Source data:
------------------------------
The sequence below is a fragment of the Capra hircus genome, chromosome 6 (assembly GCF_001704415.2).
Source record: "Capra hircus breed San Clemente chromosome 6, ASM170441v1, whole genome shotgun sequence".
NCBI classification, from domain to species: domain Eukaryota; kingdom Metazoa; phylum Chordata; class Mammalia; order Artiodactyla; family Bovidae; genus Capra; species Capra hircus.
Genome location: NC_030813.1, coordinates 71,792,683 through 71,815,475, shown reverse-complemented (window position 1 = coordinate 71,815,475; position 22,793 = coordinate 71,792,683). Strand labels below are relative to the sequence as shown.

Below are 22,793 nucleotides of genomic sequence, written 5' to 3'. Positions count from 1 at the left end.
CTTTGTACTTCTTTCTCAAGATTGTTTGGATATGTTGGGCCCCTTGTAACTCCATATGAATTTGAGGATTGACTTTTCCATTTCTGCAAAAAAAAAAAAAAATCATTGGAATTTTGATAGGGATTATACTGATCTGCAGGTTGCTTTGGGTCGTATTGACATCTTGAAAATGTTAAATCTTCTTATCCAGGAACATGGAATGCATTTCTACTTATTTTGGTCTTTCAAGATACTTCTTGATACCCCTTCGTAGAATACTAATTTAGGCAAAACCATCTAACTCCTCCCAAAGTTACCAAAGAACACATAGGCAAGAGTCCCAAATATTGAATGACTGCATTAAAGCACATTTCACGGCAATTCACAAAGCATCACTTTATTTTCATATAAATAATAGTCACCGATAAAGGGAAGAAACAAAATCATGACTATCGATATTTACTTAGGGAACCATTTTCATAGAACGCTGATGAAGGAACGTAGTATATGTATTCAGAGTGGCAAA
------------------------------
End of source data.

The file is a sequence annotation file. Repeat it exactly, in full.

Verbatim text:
The sequence below is a fragment of the Capra hircus genome, chromosome 6 (assembly GCF_001704415.2).
Source record: "Capra hircus breed San Clemente chromosome 6, ASM170441v1, whole genome shotgun sequence".
NCBI classification, from domain to species: domain Eukaryota; kingdom Metazoa; phylum Chordata; class Mammalia; order Artiodactyla; family Bovidae; genus Capra; species Capra hircus.
Genome location: NC_030813.1, coordinates 71,792,683 through 71,815,475, shown reverse-complemented (window position 1 = coordinate 71,815,475; position 22,793 = coordinate 71,792,683). Strand labels below are relative to the sequence as shown.

Below are 22,793 nucleotides of genomic sequence, written 5' to 3'. Positions count from 1 at the left end.
CTTTGTACTTCTTTCTCAAGATTGTTTGGATATGTTGGGCCCCTTGTAACTCCATATGAATTTGAGGATTGACTTTTCCATTTCTGCAAAAAAAAAAAAAAATCATTGGAATTTTGATAGGGATTATACTGATCTGCAGGTTGCTTTGGGTCGTATTGACATCTTGAAAATGTTAAATCTTCTTATCCAGGAACATGGAATGCATTTCTACTTATTTTGGTCTTTCAAGATACTTCTTGATACCCCTTCGTAGAATACTAATTTAGGCAAAACCATCTAACTCCTCCCAAAGTTACCAAAGAACACATAGGCAAGAGTCCCAAATATTGAATGACTGCATTAAAGCACATTTCACGGCAATTCACAAAGCATCACTTTATTTTCATATAAATAATAGTCACCGATAAAGGGAAGAAACAAAATCATGACTATCGATATTTACTTAGGGAACCATTTTCATAGAACGCTGATGAAGGAACGTAGTATATGTATTCAGAGTGGCAAA